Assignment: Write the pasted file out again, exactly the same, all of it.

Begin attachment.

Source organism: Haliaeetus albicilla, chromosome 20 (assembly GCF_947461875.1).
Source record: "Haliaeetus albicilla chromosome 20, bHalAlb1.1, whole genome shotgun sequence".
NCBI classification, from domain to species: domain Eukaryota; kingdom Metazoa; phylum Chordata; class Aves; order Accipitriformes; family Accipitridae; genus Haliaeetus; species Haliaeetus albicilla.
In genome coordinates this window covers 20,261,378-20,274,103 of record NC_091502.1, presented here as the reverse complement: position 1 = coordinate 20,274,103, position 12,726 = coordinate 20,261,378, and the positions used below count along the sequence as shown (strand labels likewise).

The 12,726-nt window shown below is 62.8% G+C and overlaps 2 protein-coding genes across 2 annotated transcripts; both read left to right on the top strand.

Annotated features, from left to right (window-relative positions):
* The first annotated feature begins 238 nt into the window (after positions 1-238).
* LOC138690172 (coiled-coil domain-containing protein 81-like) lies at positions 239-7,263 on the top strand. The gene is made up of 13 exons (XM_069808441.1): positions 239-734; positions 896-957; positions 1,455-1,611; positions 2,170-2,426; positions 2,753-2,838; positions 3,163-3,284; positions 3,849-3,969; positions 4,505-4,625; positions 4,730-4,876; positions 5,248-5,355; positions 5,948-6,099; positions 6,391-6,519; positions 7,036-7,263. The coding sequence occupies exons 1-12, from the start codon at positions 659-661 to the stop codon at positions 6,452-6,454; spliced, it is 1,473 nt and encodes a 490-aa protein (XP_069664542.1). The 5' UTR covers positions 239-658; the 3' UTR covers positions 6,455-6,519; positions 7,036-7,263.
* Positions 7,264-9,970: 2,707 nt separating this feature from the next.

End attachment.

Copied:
Source organism: Haliaeetus albicilla, chromosome 20 (assembly GCF_947461875.1).
Source record: "Haliaeetus albicilla chromosome 20, bHalAlb1.1, whole genome shotgun sequence".
NCBI classification, from domain to species: domain Eukaryota; kingdom Metazoa; phylum Chordata; class Aves; order Accipitriformes; family Accipitridae; genus Haliaeetus; species Haliaeetus albicilla.
In genome coordinates this window covers 20,261,378-20,274,103 of record NC_091502.1, presented here as the reverse complement: position 1 = coordinate 20,274,103, position 12,726 = coordinate 20,261,378, and the positions used below count along the sequence as shown (strand labels likewise).

The 12,726-nt window shown below is 62.8% G+C and overlaps 2 protein-coding genes across 2 annotated transcripts; both read left to right on the top strand.

Annotated features, from left to right (window-relative positions):
* The first annotated feature begins 238 nt into the window (after positions 1-238).
* LOC138690172 (coiled-coil domain-containing protein 81-like) lies at positions 239-7,263 on the top strand. The gene is made up of 13 exons (XM_069808441.1): positions 239-734; positions 896-957; positions 1,455-1,611; positions 2,170-2,426; positions 2,753-2,838; positions 3,163-3,284; positions 3,849-3,969; positions 4,505-4,625; positions 4,730-4,876; positions 5,248-5,355; positions 5,948-6,099; positions 6,391-6,519; positions 7,036-7,263. The coding sequence occupies exons 1-12, from the start codon at positions 659-661 to the stop codon at positions 6,452-6,454; spliced, it is 1,473 nt and encodes a 490-aa protein (XP_069664542.1). The 5' UTR covers positions 239-658; the 3' UTR covers positions 6,455-6,519; positions 7,036-7,263.
* Positions 7,264-9,970: 2,707 nt separating this feature from the next.